Our plan, in short, is this: Broadstairs – Canterbury – Faversham (via Whitstable) – Rye (so a little bit of Sussex too in fact) with the final day’s destination to be decided (somewhere where we can catch a train back to London Bridge rather than Victoria). We’re not covering a lot of distance as we’re hoping to enjoy the seaside too, but we’ll almost certainly take some more meandering routes between each place. I have a handy guide to Kentish cycle routes and it looks like there will be a wealth of national and regional cycle routes to follow along the way (click on the map above left to be taken to Kent County Council’s very useful cycling pages).
While in Margate the other week I also picked up an old Penguin Guide to Kent, Sussex and Surrey. Purportedly for travellers ‘of all sorts’ you get the impression its author ( S. E. Winbolt) liked a good fast run down from the capital to ‘one of the great playgrounds of London’ in a Bentley or some other powerful car. The book dates from 1939 so it’s quite poignant to think about how everything was soon to change. The leisurely motoring holiday would become a thing of the past – all that petrol guzzling – and Kent and Sussex quickly became the part of the country most vulnerable to invasion, a fear reinforced by the sound of bombs and gunfire drifting across the channel.
Mr Winbolt is quite keen on churches, geology and topography (he was an archaeologist) so, the odd Baedeker raid notwithstanding, quite a bit of the book’s contents should still be relevant. It also has some charming touring maps of the three counties although I suspect we’ll be using my OS, and Dick’s iphone, slightly more frequently.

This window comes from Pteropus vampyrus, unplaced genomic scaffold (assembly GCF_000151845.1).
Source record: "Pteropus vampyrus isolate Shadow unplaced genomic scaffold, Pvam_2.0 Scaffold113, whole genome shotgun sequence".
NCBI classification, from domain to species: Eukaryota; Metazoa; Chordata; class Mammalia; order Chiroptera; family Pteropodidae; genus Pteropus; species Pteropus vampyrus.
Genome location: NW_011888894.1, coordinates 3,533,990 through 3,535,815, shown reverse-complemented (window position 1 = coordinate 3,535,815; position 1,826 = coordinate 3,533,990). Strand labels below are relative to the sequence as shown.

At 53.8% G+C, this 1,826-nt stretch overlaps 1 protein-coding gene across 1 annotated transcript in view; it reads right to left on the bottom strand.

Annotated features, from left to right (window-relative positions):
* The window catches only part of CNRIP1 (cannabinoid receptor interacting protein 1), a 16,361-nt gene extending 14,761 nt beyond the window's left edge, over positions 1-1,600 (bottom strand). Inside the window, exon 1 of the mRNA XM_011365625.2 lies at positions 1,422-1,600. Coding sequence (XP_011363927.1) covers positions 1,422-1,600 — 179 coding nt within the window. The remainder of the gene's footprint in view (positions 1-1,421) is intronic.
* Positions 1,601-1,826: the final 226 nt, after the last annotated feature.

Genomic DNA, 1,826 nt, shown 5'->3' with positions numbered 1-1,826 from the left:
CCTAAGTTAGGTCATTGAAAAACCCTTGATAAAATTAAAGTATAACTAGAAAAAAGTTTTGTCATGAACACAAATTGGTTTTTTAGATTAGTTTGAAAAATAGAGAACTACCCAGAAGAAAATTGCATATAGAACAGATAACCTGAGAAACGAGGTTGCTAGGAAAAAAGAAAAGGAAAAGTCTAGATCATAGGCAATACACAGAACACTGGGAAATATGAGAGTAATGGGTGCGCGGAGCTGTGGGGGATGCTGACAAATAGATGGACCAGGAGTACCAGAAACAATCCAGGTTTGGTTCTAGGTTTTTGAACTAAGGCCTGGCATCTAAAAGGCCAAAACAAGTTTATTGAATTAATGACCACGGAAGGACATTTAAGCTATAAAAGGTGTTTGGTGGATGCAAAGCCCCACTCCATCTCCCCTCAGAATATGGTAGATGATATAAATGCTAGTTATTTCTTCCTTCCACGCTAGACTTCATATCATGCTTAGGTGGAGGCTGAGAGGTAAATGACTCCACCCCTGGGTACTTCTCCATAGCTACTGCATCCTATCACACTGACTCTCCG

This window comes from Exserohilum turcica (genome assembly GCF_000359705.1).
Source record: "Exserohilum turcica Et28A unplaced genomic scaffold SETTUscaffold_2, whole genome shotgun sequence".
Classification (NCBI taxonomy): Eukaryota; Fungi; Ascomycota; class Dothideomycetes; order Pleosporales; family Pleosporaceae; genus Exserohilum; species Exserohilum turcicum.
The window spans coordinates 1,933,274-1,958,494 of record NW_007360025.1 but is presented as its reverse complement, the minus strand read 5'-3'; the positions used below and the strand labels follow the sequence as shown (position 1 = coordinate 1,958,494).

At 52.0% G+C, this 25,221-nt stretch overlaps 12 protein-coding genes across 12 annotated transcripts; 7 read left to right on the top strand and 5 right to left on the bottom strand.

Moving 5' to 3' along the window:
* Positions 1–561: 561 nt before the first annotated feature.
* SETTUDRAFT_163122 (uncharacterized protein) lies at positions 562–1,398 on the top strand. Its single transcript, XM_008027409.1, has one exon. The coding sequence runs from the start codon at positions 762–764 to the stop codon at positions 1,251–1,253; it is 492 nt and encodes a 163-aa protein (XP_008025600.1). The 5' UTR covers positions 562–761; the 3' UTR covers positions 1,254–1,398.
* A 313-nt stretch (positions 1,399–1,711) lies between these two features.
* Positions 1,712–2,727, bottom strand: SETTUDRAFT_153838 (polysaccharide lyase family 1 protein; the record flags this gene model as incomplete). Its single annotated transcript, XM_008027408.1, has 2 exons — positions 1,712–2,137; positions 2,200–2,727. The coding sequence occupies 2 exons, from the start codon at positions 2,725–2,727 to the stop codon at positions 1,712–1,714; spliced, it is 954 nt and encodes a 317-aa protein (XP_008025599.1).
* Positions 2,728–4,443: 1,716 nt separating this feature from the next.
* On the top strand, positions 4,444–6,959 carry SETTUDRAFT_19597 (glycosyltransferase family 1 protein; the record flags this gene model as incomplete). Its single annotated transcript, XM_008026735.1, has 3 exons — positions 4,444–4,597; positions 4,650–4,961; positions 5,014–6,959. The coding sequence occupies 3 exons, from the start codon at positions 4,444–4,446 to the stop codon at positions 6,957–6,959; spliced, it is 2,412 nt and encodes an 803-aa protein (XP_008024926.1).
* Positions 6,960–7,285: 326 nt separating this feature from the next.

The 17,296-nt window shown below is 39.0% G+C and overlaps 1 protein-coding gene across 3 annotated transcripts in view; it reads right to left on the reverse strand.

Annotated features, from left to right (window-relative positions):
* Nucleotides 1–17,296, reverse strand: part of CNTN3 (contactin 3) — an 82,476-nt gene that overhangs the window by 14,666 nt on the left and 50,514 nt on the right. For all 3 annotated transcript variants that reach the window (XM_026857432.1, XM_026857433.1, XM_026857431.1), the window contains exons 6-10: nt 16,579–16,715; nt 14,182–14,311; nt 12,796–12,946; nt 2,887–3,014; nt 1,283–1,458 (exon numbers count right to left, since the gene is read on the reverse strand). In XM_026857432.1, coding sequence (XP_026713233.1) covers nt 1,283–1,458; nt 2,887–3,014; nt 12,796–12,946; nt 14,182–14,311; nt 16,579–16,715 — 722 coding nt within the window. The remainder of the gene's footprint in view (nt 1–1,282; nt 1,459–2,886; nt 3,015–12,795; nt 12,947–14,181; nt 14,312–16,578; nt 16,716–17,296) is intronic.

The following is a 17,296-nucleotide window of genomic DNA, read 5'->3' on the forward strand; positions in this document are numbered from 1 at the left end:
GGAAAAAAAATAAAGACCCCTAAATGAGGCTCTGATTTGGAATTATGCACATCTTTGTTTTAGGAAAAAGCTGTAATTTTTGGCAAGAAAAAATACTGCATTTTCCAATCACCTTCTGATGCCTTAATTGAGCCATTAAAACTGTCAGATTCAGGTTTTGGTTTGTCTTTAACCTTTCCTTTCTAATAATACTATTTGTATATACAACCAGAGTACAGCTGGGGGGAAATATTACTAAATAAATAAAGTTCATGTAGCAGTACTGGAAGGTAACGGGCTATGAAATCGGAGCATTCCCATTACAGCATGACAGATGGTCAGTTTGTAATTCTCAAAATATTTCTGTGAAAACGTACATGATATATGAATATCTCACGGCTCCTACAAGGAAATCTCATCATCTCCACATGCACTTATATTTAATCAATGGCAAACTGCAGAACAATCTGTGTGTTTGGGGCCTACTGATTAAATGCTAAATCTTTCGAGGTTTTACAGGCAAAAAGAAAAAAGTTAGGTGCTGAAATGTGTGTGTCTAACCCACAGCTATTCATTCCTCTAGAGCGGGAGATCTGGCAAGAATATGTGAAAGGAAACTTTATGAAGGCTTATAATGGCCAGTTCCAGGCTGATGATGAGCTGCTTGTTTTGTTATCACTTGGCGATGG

We’re off on Thursday. B&Bs have been booked and the silver ‘lady bike’ is prepped and ready (it’s significantly lighter than the Bobbin – with lots more gears – and it has larger wheels than the Brompton so is better for touring). Timmy is also raring to go. Luckily the fact he’s small and plastic means I don’t have to lug around a smelly bone for him, unlike the devoted George who is frequently weighed down with the butcher’s finest by-products.
Tags: Ambrette, Batchelor's Patisserie, Blackbird, Five Have a Wonderful Time, Lifeboat Ale and Cider House, Margate, Nayland Rock Shelter, R G Scotts, Reading Rooms, Shell Grotto, Turner Contemporary